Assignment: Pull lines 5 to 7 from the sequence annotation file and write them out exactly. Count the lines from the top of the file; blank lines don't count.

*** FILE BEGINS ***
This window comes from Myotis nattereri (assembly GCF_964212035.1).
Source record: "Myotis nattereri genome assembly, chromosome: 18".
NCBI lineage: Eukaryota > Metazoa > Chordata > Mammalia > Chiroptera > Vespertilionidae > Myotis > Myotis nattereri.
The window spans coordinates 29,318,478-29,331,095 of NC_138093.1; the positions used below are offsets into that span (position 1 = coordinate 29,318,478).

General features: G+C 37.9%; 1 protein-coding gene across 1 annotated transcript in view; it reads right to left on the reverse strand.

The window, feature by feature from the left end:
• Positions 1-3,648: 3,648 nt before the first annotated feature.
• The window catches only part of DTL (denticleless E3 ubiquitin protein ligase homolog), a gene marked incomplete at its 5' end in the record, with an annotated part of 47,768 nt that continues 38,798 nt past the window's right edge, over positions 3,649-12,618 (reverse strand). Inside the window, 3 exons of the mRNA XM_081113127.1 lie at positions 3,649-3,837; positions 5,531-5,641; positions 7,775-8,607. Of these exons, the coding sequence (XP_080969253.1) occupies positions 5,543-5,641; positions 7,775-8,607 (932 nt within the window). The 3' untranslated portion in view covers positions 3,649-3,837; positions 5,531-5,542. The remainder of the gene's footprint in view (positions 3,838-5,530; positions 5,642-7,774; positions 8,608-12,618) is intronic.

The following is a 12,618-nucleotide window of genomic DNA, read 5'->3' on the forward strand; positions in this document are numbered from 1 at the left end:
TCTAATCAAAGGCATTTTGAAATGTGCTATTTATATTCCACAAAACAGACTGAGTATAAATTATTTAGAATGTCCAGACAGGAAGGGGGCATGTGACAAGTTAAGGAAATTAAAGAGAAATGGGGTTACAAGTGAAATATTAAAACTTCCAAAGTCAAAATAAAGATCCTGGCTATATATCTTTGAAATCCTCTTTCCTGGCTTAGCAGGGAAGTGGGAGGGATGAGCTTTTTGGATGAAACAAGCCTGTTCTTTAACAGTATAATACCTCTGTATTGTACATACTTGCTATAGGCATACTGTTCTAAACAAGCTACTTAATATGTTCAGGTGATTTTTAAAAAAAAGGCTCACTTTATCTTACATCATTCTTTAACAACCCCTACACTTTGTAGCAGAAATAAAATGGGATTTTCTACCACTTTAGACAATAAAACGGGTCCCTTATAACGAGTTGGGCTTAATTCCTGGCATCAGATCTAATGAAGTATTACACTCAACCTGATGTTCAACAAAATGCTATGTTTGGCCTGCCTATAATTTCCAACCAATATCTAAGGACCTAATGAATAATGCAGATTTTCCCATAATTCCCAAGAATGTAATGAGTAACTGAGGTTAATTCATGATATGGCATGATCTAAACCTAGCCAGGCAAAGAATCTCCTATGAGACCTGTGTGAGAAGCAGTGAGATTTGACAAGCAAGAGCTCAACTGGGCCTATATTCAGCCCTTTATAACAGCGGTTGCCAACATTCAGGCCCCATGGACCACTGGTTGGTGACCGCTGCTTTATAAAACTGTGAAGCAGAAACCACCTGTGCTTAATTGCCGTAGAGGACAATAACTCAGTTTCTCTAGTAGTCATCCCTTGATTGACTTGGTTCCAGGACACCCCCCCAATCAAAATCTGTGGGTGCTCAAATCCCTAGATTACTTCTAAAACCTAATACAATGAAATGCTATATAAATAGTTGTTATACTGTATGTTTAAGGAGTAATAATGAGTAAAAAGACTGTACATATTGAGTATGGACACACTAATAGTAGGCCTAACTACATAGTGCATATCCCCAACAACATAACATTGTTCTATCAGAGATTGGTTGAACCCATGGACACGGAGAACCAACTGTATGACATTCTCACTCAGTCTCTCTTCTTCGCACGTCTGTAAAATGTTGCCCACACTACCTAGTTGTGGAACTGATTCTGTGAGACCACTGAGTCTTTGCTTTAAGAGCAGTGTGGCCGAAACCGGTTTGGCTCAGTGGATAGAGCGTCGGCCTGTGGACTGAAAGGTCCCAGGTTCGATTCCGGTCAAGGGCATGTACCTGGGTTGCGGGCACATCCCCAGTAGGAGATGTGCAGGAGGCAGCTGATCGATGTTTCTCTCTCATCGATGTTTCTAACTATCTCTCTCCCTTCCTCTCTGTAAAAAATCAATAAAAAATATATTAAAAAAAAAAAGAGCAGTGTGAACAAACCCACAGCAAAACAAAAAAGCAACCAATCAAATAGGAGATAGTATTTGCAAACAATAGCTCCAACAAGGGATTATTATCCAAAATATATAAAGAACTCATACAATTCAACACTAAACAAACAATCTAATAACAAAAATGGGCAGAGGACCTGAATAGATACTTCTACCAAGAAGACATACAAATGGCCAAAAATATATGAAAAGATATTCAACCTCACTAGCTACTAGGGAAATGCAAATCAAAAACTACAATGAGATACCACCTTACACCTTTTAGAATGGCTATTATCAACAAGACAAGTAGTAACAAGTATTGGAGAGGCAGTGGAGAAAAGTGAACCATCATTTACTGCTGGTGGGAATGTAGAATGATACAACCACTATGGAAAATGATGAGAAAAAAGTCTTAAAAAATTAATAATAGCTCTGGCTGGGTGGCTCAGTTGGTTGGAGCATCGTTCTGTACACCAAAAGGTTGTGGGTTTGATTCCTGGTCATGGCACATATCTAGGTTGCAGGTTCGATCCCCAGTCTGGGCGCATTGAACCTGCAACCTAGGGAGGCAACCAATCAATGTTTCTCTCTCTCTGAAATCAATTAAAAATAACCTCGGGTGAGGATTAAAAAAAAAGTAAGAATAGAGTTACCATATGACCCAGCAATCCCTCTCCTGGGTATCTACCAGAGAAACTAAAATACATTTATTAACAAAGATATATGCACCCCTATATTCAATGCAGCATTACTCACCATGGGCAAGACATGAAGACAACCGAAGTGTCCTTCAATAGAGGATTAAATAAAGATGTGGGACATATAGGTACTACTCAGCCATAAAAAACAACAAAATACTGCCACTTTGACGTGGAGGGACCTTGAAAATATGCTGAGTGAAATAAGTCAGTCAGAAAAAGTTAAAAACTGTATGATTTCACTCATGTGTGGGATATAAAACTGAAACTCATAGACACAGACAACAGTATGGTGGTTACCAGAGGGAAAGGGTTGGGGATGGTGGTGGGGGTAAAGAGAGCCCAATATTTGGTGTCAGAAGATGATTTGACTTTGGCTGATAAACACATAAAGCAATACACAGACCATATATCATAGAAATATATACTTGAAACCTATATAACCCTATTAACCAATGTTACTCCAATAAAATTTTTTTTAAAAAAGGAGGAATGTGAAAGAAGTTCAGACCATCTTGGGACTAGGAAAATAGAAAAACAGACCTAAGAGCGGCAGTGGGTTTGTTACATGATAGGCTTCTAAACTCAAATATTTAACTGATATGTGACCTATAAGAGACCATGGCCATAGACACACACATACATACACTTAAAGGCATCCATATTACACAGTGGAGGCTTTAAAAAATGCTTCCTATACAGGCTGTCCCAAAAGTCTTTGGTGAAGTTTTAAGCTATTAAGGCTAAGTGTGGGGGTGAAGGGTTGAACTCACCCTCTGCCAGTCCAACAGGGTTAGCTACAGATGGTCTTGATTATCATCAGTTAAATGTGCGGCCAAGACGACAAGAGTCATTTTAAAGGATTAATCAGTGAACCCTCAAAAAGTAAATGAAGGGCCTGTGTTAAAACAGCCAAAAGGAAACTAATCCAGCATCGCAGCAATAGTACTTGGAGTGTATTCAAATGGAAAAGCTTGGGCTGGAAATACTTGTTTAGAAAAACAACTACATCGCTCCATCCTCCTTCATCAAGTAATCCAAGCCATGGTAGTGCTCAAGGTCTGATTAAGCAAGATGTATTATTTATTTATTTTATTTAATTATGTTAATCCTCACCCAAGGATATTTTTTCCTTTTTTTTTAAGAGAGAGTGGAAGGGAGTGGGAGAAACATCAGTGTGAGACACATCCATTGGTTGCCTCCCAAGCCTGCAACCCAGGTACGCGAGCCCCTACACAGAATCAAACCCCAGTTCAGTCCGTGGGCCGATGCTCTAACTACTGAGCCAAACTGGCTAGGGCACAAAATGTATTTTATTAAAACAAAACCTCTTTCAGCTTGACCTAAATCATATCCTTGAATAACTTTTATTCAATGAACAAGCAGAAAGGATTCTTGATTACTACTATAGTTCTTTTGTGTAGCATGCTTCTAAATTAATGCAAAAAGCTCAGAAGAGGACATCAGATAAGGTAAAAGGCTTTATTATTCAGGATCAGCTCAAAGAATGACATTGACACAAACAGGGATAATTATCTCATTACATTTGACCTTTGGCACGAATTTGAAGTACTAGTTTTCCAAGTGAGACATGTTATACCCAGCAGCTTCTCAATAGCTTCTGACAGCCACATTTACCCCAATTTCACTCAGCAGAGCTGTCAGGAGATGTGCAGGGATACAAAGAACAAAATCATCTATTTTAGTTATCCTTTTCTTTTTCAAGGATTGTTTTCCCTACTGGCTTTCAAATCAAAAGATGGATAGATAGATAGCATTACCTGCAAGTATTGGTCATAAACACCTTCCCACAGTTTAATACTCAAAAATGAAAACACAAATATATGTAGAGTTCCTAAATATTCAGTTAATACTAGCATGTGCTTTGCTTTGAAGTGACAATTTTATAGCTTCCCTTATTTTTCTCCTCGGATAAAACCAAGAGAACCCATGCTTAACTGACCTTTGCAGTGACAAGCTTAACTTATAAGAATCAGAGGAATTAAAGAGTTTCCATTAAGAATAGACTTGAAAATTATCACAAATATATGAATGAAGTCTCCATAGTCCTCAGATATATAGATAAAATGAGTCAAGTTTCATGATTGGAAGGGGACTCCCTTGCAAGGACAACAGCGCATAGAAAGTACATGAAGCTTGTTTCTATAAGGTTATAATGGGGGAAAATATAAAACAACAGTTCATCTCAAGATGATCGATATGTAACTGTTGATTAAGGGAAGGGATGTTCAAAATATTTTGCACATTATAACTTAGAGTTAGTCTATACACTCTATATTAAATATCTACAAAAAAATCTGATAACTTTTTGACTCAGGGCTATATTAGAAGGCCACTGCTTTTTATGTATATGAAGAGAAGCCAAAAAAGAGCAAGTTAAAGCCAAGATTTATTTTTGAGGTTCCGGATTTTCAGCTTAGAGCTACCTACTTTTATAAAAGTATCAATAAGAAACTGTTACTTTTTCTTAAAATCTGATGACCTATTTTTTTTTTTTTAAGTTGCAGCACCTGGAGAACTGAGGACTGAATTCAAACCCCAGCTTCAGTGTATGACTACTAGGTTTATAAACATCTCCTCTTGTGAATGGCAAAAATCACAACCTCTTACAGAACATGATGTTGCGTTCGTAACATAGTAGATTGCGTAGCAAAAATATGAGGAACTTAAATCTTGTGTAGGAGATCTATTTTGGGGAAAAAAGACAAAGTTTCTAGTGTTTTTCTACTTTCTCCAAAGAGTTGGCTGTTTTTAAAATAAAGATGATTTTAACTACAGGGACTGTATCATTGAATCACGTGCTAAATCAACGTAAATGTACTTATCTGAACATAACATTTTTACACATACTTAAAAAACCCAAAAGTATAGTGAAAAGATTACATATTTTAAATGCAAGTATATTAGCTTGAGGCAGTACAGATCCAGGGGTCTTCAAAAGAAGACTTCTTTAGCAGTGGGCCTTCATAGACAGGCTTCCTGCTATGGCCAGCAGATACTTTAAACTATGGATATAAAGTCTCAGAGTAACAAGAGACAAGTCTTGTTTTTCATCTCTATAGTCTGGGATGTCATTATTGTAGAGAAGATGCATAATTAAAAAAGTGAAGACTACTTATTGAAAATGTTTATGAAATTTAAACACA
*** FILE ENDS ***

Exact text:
General features: G+C 37.9%; 1 protein-coding gene across 1 annotated transcript in view; it reads right to left on the reverse strand.

The window, feature by feature from the left end:
• Positions 1-3,648: 3,648 nt before the first annotated feature.